by Peter C.H. Pritchard
Recent news from Hanoi is that the old turtle in Hoan Kiem has a fishhook embedded in its leathery shell. Opinions were split as to whether someone should attempt to remove it, or to let it be. The urgency of the question quickly grew critical; Dr. Lois Lippold, President of the Douc Langur Foundation in San Diego, received a message that the big turtle did not appear to be in good shape. In fact, it might be dying. Photos showed that it had a large but possibly healed scar area on the side of the neck, whereas the right forelimb looked inflamed and had the appearance of a bolt of raw meat.
Meetings were held. Committees were appointed. Decisions were made. Veterinarians offered their services. A “hospital” pond was established on the Pagoda Island in Hoan Kiem lake, where it could at least have clean water and could be accessed by the experts. Throughout the whole enterprise, thousands of Vietnamese citizens ringed the lake, hoping for a glimpse of the turtle. Some said that the turtle weighed over 400 pounds. Others said 250 kg. Either way, it seemed that it might be the biggest known specimen of its species. Internet reports indicated that the turtle was 6 feet long and 4 feet wide, but examination of photos with humans for scale do not back up this estimate.
Meanwhile, a team started to clean up the notoriously polluted lake, which is about a mile long. The Associated Press listed the main pollutants – bricks and concrete, plastic bags and raw sewage, and not to forget large amounts of human urine. The task of making a detectable difference in the water quality is a challenging one, but perhaps it can at least make a contribution, and if those responsible for the daily input of wastewater will cooperate, some improvement in water quality may occur.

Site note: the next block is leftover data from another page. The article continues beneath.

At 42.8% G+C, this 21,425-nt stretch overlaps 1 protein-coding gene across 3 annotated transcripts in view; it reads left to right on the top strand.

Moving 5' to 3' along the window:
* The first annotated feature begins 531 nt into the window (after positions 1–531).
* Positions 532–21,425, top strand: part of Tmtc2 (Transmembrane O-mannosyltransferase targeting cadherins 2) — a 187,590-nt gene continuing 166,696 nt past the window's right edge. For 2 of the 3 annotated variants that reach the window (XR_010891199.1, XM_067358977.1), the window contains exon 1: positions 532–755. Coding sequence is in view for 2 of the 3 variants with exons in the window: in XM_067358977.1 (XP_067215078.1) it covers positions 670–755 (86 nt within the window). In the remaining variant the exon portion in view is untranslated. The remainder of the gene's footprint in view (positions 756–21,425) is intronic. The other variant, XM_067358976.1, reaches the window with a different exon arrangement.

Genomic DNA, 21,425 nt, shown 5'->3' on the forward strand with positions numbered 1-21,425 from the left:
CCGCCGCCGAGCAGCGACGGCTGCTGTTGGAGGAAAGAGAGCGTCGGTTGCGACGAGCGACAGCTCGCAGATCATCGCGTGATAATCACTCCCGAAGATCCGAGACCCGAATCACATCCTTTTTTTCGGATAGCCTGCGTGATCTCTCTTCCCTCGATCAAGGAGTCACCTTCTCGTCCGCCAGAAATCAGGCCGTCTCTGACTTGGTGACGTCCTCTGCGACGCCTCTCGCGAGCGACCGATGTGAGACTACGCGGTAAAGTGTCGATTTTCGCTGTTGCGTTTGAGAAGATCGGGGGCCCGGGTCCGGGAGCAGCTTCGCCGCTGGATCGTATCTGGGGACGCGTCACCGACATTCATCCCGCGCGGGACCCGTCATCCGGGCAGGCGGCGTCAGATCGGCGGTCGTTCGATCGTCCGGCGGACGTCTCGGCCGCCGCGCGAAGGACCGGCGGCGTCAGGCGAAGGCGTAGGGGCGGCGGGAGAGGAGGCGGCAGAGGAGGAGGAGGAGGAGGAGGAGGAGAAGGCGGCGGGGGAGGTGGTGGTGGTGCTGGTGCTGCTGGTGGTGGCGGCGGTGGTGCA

Obviously, clean is better than dirty. But what does the turtle need? Certainly, Professor Duc’s effort to remove sharp-edged bottom debris is a move in the right direction, and it might not be a bad idea to remove the red-eared slider turtles, native to Louisiana and Mississippi, that flourish in the lake and that may attack the wounds of the gigantic fellow turtle with which they share living space. When the big turtle is spotted, the carapace is often covered with mud, especially during the cold months, a sign that it spent much time partially or completely buried in the bottom substrate. Does it need that muddy substrate, and the somewhat murky water of the lake? Perhaps converting the lake to one of crystalline clarity is not what is needed.
Last week a small island in the lake was expanded with sandbags to form a platform large enough for the turtle to rest, complete with a little pond. Rescuers were hoping to coax it ashore but, when it did not emerge on its own, dozens of men waded into the water to try to gradually net the creature and drag it to the island. But even with the military involved in the rescue, the turtle managed to slip through the nets and escape.
“I’m really glad to be part of the rescue operation and, hopefully, it will bring luck to my family “said Nguyen Thanh Liem, a retired Army captain who helped pull the net, along with dozens of other onlookers. I wish that he would be immortal to bless our nation.”